These are from Carl Baker, a statistician in the House of Commons library, showing the current spread of Covid in England.
Earlier I said in Scotland people who leave the house to exercise have to start their exercise from their front door. Sorry, that’s not quite right. The level 4 guidance says: “Travel no further than you need to reach to a safe, non-crowded place to exercise in a socially distanced way.”
But it is true of Wales where the lockdown guidance says: “You can leave home as often as you like to exercise as long as you do so from home.”
I’ve corrected the earlier post. (See 10.04am.)
Last night, before publication of the latest death figures from England and Wales, Sky’s economics editor Ed Conway published an excellent article putting the 2020 death figures in context. He also summarised his findings in a Twitter thread starting here. “On almost every metric, the mortality change in 2020 was disastrously bad,” he says.
This chart illustrates how total deaths have been higher than in any year since 1918, when the UK had to deal with the first world war and the flu pandemic. But the population was much smaller 100 years ago, and in relative terms deaths have only fallen back to 2003 numbers, Conway says.
But excess deaths are at their highest level since 1940, Conway says.
And, using an age-standardised measures of excess deaths, the picture looks even worse; it has been the worse year since 1929, when there was a financial crash and a flu epidemic, Conway says.
Last year was the deadliest in a century, with almost as many fatalities documented in absolute terms in England and Wales in 2020 as at the height of the flu pandemic in 1918.
More than 608,000 deaths were recorded, with 81,653 attributable to coronavirus, last year according to new figures released by the Office for National Statistics.
April was the deadliest month for the virus in 2020, with more than 33,000 fatalities accounting for almost a third of the deaths attributed to the virus in the UK to date. More than 1,000 people died in the UK on 23 consecutive days during the month, at the height of the pandemic’s first wave.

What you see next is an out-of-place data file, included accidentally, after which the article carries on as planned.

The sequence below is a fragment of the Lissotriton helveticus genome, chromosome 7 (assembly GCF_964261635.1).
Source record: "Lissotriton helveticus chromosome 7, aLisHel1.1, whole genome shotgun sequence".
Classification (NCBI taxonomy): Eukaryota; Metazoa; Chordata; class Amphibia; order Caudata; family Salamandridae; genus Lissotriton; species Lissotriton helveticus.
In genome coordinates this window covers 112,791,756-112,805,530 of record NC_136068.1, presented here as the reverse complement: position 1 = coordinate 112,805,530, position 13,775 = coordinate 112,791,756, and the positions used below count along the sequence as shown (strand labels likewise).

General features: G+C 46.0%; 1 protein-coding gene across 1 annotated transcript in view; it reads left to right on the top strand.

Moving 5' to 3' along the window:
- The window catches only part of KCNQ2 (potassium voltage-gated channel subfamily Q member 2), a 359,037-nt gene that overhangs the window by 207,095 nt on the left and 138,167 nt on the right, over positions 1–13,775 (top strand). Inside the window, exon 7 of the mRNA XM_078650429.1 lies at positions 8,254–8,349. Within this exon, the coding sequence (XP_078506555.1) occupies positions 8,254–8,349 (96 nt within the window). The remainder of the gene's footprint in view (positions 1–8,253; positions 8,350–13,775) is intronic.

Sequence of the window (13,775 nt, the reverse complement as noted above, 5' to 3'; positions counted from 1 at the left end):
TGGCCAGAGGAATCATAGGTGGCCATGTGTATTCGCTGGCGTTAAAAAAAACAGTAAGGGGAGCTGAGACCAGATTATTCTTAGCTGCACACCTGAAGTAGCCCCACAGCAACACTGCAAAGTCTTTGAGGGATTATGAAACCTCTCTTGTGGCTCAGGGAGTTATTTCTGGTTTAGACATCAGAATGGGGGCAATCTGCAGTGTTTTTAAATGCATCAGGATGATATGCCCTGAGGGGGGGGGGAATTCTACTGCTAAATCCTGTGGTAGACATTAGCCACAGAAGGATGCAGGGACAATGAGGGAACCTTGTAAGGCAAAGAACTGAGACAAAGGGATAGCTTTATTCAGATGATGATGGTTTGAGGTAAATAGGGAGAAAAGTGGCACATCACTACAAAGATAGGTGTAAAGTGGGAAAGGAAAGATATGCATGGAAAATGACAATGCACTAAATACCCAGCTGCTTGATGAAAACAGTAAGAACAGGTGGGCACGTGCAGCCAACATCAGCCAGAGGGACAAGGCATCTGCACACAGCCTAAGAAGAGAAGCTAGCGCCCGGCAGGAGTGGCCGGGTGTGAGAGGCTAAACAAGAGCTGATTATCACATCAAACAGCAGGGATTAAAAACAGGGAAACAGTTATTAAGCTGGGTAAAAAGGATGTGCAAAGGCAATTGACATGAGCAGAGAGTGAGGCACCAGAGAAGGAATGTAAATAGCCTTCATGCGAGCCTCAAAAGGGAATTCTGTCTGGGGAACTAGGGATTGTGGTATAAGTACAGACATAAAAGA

The death toll is second in absolute terms to the record set in 1918, when 611,861 people died at the peak of the flu pandemic in England and Wales. However, the mortality rate was higher in 1918, when approximately 38.4 million people lived in England and Wales, compared with 59.4 million today.
Here are the main points from Dame Cressida Dick’s interview with the Today programme.
- Dick, the Metropolitan police commissioner, has said that she would like to see the rules about what is and is not allowed during the lockdown in England clarified. She said the restrictions could be “complex” for the police to to understand, as well as for members of the public. Asked if she would like to see the law or the guidance, clarified, she said:
That is certainly something that government could consider, absolutely.
Asked again if it would be helpful to the police, she replied:
I think it would depend how it is done. With all these things, the devil is in the detail. But anything that brings greater clarity for officers and the public in general will be a good thing, of course.
Dick was responding to questions from the presenter, Martha Kearney, who was asking specifically about the law and the guidance relating to what exercise is allowed away from home. She linked this to the controversy about whether it was right for Boris Johnson to exercise on Sunday in a park seven miles from his home in Downing Street.
- Dick said she viewed local exercise as starting and ending at home. Johnson did not break the law with his bike ride on Sunday because people are allowed to leave the home for exercise and the law does not say they have to remain within a certain distance of home. But the government guidance says people should “stay local”. There would be nothing unusual about a cyclist ending up seven miles away from home, but Downing Street has not said whether Johnson set off from No 10 or whether he was went to the Olympic Park by car to start his exercise (although No 10 sources say, even if he did, that would be allowed). Asked for her definition of local, Dick replied:
I would just say that people need to try to stay local. For me, a reasonable interpretation of that is that if you can – I appreciate some people can’t, but if you can – go for your exercise from your front door and come back to your front door. That’s my view of local.